A scientific research institution of tropical medicine was established 90 years ago between the governments of Panama and the United States. That laboratory commemorated the brilliant American physician William Gorgas, who was in charge of the sanitation of the area that would be transformed into the Panama Canal.
Gorgas had the vision to clean up the cities of Panama and Colon because he understood that plagues and epidemics know no borders. His legacy is impressive: since 1908, the territory that he healed has not had yellow fever. For almost 70 years the laboratory conducted studies of tropical medicine with a traditional scientific approach.
When Panama transformed it into the Gorgas Memorial Institute for Health Studies (Icges), it added the social perspective that put it in tune with the times. The Gorgas has been an incubator of great discoveries and the seedbed of brilliant Panamanian scientists,
like Pedro Galindo, Marcos de Obaldía, Néstor Sosa, Jorge Motta, María Magela Brenes, Aida de Rivera, Guillermo Castro, Arlene Calvo and others who have contributed to build the national scientific wisdom, contributing to universal knowledge from Panama. Our country to focus on more research and innovation since that is the path that will take us to sustainable human development. That is the route that Gorgas has built for humanity …LA PRENSA, Aug. 11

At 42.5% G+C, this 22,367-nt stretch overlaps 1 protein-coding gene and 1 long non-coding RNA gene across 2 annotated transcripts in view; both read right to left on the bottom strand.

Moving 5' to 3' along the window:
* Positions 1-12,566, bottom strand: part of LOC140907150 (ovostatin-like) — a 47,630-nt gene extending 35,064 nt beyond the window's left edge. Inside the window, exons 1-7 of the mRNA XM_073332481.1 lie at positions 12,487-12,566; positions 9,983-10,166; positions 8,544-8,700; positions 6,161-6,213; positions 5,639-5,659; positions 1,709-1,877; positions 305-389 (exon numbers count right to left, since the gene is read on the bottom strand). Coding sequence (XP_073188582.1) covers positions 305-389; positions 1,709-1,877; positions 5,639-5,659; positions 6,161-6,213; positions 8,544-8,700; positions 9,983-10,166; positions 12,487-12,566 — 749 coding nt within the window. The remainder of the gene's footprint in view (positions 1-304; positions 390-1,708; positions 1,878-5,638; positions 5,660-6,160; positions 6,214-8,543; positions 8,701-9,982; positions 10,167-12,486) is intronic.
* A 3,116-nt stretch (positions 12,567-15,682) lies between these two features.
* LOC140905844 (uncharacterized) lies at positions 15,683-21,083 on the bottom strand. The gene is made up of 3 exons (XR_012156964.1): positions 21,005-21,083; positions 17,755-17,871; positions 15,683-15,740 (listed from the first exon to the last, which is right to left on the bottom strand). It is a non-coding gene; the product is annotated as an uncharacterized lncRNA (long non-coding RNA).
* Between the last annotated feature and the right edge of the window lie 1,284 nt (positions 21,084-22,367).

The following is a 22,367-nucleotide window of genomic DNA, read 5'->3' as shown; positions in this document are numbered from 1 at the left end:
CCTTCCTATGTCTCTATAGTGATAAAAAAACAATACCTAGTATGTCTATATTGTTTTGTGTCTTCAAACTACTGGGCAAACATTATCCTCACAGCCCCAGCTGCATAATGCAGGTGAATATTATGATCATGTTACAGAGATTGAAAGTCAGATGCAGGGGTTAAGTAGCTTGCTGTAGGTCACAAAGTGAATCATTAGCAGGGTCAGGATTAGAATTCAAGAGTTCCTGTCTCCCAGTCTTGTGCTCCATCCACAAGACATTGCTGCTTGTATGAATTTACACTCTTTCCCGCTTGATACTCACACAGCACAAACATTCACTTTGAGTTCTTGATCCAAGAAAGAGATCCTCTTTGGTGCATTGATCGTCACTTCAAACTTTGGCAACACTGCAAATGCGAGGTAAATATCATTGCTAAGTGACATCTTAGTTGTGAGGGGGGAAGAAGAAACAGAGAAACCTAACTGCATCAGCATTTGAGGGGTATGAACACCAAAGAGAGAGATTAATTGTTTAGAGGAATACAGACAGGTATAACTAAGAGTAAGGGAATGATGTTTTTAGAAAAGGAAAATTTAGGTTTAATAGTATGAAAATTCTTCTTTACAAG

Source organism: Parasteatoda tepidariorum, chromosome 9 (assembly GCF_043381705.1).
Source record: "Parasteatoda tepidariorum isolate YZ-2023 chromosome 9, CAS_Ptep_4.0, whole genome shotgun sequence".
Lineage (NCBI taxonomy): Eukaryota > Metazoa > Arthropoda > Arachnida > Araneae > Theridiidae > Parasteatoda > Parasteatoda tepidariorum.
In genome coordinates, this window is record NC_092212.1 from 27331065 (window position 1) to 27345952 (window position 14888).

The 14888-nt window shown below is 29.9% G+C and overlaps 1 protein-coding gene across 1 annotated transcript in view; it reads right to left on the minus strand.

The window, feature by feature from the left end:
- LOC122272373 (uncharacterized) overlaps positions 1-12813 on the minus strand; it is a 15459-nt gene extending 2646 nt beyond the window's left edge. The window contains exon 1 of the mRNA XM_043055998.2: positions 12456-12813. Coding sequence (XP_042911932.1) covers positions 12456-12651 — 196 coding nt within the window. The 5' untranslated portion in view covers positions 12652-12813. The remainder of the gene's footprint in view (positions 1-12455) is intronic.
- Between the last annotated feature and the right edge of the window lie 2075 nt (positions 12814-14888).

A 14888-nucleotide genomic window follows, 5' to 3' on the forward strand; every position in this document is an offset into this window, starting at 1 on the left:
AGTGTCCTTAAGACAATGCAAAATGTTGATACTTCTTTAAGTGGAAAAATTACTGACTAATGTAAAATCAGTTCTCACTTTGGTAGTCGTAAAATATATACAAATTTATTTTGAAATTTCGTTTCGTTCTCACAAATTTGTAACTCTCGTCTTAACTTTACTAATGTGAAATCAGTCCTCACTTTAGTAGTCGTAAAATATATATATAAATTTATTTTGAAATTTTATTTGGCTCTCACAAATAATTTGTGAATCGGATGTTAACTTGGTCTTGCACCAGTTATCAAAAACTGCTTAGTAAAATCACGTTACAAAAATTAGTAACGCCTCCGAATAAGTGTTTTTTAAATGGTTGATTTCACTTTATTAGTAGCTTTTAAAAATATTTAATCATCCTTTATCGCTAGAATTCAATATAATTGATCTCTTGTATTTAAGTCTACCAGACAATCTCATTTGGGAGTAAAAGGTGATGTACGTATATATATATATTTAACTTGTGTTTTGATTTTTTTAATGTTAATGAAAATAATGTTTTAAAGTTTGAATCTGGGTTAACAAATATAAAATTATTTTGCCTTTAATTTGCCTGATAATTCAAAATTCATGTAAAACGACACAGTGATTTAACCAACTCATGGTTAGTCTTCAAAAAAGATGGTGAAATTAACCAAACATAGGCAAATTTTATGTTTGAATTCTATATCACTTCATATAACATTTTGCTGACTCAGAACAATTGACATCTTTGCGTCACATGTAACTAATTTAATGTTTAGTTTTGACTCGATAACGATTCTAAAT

Question: I thought Gorgas Hospital was no more. The only hospitals you hear of in the City are the SS Hospital; Nacional; Paitilla; Punta Pacifico; Santa Fe; San Fernando; Children's; Santo Tomas. Santa Tomas is a Public hospital, not provate, and is where Energency emergency un-insured patients are taken.
I hope Panama's government maintains the research and reputation of Gorgas hospital as the hospital has a long history of being one of the best hospitals in Latin America.